CNN-Money: Amazon shares tumble despite 41% sales growth
Amazon shares plunged 13% in after-hours trading Thursday after the company's second-quarter earnings came up far short of analyst expectations.
Amazon's sales are still growing fast: The company had revenue of $6.6 billion in the quarter ended June 30, up 41% from a year ago. Amazon's profit also rose, increasing 45% to $207 million.
But analysts hoped for better, and are keeping a close eye on Amazon's bottom line to see if intensifying competitive pressures knock the e-commerce giant off its game.
Forced by Barnes & Noble (BN) into an e-reader price war, Amazon.com slashed the price of its flagship Kindle to $189 last month. It later cut its high-end Kindle DX price tag by more than $100, to $379. Meanwile, Apple's (AAPL, Fortune 500) popular iPad -- which can store thousands of e-books -- could obliterate the entire stand-alone e-reader market within the next year or two.
Amazon tried earlier this week to draw attention to its bright spots. The company announced that sales of e-books for its popular Kindle reader now outnumber Amazon's sales of hardcover books. The company also said Kindle sales have picked up since last month's price cut, though it once again refused to disclose how many Kindles it has actually sold.
Amazon (AMZN, Fortune 500) said it expects third-quarter revenue to come in between $6.9 billion and $7.63 billion in revenue this quarter, in line with analyst estimates
Seriously, Amazon is in more markets than just E-Readers... the analysts and funds are going wild these days.
Let's divert our attention back to Netflix:
Barron online:Netflix Customers Love Streaming; Investors, Not So Much
The catch phrase of the day for Netflix (NFLX) analysts today was “priced for perfection” - at least three of them today used those precise words in their research notes to explain that the sell-off in the stock that started after-hours yesterday was simply a reflection of the fact that the company’s ethereal market cap left little room for anything other than super-human Q2 results. And they note that the numbers, while impressive generally, had a few blemishes; ergo, the stock is sliding.Bottom line, investors believe that while there's room for growth in number of subscriptions, the earnings growth (which is what really matters for investment purposes) shows worrisome signals. Still - despite rising costs, imagine Netflix doubles it's customer base and maintains subscribers within a year - would the market still punish Netflix for costs?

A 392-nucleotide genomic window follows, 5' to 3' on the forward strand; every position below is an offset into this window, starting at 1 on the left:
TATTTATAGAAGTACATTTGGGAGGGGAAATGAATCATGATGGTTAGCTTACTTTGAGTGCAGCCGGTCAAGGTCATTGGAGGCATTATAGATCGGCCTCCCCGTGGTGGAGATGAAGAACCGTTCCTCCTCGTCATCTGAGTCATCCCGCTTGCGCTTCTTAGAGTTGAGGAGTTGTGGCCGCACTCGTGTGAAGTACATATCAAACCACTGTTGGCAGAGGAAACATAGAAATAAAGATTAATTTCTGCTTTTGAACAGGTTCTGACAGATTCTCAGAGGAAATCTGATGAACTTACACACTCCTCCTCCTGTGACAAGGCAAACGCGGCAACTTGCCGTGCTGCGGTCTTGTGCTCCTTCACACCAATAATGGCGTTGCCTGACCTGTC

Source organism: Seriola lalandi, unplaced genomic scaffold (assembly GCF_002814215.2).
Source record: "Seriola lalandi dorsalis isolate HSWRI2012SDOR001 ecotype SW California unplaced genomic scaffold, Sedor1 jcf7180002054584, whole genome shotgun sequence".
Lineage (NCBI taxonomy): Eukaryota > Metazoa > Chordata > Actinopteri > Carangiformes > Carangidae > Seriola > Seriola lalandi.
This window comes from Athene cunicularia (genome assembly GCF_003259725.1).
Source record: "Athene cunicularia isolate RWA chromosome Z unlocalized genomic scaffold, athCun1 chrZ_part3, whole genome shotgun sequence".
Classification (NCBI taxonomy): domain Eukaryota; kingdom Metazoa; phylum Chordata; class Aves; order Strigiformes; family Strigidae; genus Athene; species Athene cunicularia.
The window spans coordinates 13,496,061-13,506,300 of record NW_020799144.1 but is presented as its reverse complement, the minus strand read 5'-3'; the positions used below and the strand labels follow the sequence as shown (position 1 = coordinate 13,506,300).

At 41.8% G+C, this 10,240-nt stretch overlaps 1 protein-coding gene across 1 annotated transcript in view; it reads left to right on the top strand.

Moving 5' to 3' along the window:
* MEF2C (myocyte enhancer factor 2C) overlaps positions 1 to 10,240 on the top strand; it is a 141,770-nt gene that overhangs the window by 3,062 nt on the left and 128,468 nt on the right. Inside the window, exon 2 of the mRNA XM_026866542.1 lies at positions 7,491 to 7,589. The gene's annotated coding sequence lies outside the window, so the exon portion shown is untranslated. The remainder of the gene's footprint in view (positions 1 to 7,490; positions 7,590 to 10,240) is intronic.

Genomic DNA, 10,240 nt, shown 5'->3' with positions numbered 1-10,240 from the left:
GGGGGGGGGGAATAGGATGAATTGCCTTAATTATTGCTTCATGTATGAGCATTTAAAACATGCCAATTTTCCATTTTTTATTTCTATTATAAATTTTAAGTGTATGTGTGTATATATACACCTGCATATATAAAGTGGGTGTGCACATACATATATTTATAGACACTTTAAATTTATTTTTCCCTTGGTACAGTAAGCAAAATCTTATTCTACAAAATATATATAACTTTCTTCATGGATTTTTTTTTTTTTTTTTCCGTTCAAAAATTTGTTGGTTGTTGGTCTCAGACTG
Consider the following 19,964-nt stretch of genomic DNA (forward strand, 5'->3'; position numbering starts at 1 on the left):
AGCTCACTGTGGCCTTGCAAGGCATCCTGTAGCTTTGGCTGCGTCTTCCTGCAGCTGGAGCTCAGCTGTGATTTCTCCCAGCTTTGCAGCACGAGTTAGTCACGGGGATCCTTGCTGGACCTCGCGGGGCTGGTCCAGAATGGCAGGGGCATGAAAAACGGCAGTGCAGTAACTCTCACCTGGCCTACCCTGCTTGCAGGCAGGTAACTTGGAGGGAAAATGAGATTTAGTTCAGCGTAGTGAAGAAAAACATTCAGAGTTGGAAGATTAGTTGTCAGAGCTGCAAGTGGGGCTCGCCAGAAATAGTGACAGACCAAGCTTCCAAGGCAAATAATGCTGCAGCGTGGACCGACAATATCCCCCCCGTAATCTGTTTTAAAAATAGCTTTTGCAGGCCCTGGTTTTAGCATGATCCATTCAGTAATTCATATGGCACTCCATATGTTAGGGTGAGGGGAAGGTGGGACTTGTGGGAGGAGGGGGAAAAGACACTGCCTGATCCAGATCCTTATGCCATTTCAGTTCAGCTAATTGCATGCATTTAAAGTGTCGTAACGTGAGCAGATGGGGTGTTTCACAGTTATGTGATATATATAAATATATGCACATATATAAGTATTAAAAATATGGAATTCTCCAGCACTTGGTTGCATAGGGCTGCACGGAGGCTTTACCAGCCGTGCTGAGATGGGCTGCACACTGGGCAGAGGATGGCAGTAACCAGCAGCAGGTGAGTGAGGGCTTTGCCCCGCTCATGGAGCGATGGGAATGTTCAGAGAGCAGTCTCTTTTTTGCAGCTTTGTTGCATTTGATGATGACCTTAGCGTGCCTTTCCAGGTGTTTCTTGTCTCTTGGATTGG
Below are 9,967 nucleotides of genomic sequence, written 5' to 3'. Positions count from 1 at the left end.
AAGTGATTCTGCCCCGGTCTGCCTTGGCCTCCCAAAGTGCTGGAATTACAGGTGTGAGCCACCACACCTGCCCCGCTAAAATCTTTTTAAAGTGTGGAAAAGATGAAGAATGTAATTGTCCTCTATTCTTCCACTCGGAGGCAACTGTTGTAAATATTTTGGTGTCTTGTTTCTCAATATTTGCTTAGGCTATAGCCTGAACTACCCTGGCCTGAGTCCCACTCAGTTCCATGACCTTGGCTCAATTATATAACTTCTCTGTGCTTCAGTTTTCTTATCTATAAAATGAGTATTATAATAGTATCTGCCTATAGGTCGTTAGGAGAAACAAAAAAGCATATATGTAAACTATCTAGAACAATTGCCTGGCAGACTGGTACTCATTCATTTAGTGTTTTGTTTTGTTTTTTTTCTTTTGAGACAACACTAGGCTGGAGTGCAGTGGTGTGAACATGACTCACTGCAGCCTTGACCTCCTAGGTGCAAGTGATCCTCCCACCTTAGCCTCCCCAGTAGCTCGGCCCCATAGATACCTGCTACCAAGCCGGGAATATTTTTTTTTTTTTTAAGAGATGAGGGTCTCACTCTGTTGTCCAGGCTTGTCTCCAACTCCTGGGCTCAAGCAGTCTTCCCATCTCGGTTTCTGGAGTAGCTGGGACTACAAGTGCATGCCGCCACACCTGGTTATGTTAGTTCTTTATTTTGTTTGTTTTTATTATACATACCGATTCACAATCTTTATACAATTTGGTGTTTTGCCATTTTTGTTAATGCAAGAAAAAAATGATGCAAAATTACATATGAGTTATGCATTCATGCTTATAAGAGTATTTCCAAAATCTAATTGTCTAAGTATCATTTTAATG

The initial takeaway was that revenues were a little light of expectations, but there was more going on here than that. Average revenue per subscriber was down 5% sequentially, and 8% from a year ago; subscriber acquisition costs were up 13% sequentially and 2% year over year; and churn was up 20 basis points sequentially. On the other hand gross margins jumped 530 basis points from a year ago.
What seems to be happening here is that customers simply love the company’s streaming service - you can see it in the numbers.
* The lower ARPU reflects more and more customers choosing the low-end one-DVD-at-a-time $8.99-a-month plan in order to access the streaming service…
* …driving strong subscriber growth from new customers who want to join the all-you-can-eat streaming fun…
* …while customers are requesting fewer DVDs per month, thus cutting postal costs and boosting gross margins…
* …and driving EPS above estimates…
* …But the company also is seeing increased churn and higher subscriber acquisition costs.